State Secretary Antony Blinken holds a press conference at the end of a NATO Foreign Ministers meeting on March 24, 2021 at the Alliance’s headquarters in Brussels, Belgium.
Olivier Hoslet | Reuters
WASHINGTON – Foreign Minister Antony Blinken said Sunday he was concerned about the number of Russian troops gathering at the Ukrainian border and warned Moscow that “there will be consequences for aggressive behavior”.
“I have to tell you that I have real concerns about the actions of Russia on the borders of Ukraine. More Russian armed forces are gathered at these borders than ever since the first invasion of Russia in 2014,” Blinken said during an interview on “Meet the press “” Sunday.
“President Biden was very clear about this. If Russia acts ruthlessly or aggressively, there will be costs, there will be consequences,” said Blinken, adding that the United States was discussing the growing aggression at the border with allies and partners.
On Friday, Blinken partly spoke to his German and French colleagues about “Russian provocations against Ukraine”.
Last week, White House press secretary Jen Psaki said the Biden administration had consulted with NATO allies about rising tensions and ceasefire violations.
“The United States is increasingly concerned about the recent escalating Russian aggression in eastern Ukraine, including Russian troop movements on the Ukrainian border,” she told reporters on Thursday, describing the matter as “deeply worrying.”
Continue reading: The US is concerned about Russian troop movements near Ukraine and is discussing regional tensions with NATO allies
In recent weeks, Moscow has increased its military presence along the Ukrainian border, raising concerns in the West about a burgeoning military conflict between the two neighboring countries. The Russian Defense Ministry has announced that it will conduct more than 4,000 military exercises this month to review the readiness of its armed forces.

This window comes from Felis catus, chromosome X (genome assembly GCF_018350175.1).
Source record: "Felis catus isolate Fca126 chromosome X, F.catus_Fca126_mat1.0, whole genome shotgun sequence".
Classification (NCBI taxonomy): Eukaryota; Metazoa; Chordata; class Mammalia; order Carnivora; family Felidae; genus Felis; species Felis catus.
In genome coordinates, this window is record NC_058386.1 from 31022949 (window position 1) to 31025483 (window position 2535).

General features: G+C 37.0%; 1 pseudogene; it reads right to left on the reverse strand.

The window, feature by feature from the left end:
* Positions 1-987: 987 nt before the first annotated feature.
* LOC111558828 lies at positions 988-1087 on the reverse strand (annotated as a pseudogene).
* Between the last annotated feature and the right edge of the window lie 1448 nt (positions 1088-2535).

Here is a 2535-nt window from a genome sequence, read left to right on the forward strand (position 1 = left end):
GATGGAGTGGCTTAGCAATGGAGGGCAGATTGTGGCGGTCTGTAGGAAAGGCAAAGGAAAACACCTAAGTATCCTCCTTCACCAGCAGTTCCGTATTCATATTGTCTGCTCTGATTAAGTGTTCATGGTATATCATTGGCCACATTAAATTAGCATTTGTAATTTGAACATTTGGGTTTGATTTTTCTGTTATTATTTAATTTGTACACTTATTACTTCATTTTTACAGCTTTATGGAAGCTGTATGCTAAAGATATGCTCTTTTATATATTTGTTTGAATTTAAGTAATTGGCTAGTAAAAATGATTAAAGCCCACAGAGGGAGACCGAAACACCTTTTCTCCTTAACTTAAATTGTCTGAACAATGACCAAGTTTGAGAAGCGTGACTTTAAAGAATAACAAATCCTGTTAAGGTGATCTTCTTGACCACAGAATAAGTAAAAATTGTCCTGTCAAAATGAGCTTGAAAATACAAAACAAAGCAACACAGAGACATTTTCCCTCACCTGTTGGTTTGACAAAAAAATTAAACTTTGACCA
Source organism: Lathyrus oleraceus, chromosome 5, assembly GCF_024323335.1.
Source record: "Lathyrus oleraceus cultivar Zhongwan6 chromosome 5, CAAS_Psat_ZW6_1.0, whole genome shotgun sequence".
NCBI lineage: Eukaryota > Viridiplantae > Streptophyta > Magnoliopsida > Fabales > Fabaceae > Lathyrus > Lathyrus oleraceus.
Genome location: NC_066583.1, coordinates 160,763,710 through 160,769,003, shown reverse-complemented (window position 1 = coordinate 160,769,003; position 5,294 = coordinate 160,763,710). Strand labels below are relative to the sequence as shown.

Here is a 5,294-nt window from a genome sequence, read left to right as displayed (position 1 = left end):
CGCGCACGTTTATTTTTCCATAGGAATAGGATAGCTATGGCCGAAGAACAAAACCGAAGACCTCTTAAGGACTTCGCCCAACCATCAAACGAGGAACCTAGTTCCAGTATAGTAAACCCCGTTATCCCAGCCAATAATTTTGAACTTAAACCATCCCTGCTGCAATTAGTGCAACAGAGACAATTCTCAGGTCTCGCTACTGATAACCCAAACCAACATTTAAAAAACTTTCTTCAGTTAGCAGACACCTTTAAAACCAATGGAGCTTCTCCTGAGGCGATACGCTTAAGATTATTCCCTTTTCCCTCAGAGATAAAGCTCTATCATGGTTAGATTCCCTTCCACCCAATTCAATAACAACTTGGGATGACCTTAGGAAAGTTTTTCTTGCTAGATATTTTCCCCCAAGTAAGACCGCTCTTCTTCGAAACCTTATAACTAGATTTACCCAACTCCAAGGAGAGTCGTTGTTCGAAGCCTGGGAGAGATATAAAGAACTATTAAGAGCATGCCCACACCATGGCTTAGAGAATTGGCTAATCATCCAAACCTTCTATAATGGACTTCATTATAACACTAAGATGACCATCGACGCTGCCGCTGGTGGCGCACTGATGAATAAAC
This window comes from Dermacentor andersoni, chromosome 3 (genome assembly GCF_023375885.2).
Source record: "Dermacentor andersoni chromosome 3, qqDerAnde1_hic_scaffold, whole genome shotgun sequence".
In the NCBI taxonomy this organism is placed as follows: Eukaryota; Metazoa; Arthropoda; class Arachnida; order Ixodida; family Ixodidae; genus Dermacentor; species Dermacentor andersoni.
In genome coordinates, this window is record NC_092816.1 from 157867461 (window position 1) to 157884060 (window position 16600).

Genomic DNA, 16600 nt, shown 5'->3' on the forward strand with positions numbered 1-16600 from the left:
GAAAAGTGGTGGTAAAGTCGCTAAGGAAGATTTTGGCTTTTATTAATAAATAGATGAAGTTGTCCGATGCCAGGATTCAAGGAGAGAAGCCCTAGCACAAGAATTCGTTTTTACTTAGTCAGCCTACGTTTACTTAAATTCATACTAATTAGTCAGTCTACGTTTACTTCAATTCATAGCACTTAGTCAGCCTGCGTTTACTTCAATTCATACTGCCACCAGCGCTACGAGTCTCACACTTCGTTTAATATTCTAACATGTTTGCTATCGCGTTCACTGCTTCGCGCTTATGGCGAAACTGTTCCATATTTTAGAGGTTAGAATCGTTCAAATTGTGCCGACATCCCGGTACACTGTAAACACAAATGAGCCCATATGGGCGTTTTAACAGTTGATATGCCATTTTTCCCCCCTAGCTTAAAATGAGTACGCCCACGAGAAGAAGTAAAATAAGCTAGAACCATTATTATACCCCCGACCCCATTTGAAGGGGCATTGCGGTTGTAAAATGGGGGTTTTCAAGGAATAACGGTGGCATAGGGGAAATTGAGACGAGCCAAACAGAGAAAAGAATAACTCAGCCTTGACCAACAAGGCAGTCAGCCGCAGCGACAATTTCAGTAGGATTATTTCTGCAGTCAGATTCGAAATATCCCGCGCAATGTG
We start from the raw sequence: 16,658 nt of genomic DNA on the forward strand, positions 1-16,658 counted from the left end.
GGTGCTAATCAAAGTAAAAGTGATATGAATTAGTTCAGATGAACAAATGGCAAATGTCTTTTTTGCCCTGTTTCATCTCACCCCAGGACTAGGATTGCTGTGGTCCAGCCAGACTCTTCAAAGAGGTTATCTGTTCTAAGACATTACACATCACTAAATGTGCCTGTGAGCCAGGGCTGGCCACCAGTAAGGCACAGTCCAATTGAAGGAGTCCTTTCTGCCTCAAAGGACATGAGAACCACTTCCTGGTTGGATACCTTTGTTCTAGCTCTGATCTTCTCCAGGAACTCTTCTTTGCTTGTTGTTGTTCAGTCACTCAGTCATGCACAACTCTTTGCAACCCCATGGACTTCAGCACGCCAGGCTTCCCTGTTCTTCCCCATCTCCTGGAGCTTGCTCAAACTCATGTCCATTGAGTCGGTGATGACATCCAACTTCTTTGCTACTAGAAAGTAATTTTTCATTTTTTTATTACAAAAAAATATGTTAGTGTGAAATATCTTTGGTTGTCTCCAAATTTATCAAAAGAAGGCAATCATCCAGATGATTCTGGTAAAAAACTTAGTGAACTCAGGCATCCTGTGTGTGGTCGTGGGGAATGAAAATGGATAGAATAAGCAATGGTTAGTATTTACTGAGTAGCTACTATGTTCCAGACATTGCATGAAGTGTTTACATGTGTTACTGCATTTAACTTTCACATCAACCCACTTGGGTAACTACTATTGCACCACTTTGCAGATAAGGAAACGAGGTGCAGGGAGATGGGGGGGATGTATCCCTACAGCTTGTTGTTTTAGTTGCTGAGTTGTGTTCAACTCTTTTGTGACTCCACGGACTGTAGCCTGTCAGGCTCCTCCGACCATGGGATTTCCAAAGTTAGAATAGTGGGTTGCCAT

Ukrainian President Volodymyr Zelenskiy visits positions of armed forces near the front with Russian-backed separatists during his working tour in the Donbass region of Ukraine on April 8, 2021.
Press service of the Ukrainian President | Handout | via Reuters
Last month, the Ukrainian government said four of its soldiers were killed by Russian shelling in Donbass. Moscow has denied that it has armed forces in eastern Ukraine. Since 2014, Kiev has been fighting against Russian-backed separatists in a conflict that, according to the United Nations, killed at least 13,000 people.
Continue reading: The West is waiting for Putin’s next move as tensions between Russia and Ukraine mount
Kremlin spokesman Dmitry Peskov said on Friday that Moscow would move its armed forces over Russian territory at its own discretion, calling the escalating tensions “unprecedented”. He also suggested that Ukraine was on the verge of civil war that would threaten Russia’s security.
“The Kremlin fears that civil war could resume in Ukraine. And if civil war, extensive military action, resumes near our borders, it would endanger the security of the Russian Federation,” Peskov told the Associated Press . “The continued escalation of tensions is unprecedented.”
Russian President Vladimir Putin accused Ukraine of resuming “dangerous provocative actions” when calling Turkish President Recep Tayyip Erdogan on Friday, according to a Kremlin report. The Kremlin previously said it was concerned about mounting tensions in eastern Ukraine and feared that the Kiev armed forces would try to resume conflict.
Last week the Pentagon reiterated its call for the Kremlin to explain its decision to mobilize troops to the border.
“The Russians are busy doing a military build-up along the eastern border of Ukraine and in Crimea, which is still part of Ukraine, and that is worrying. And we want to know more about what they are doing and what their intentions are. That is that we do not believe that this is conducive to security and stability there, “Pentagon spokesman John Kirby told reporters on Friday.
Secretary of Defense Lloyd Austin will meet in person with NATO Secretary Jens Stoltenberg at Alliance headquarters in Brussels later this week.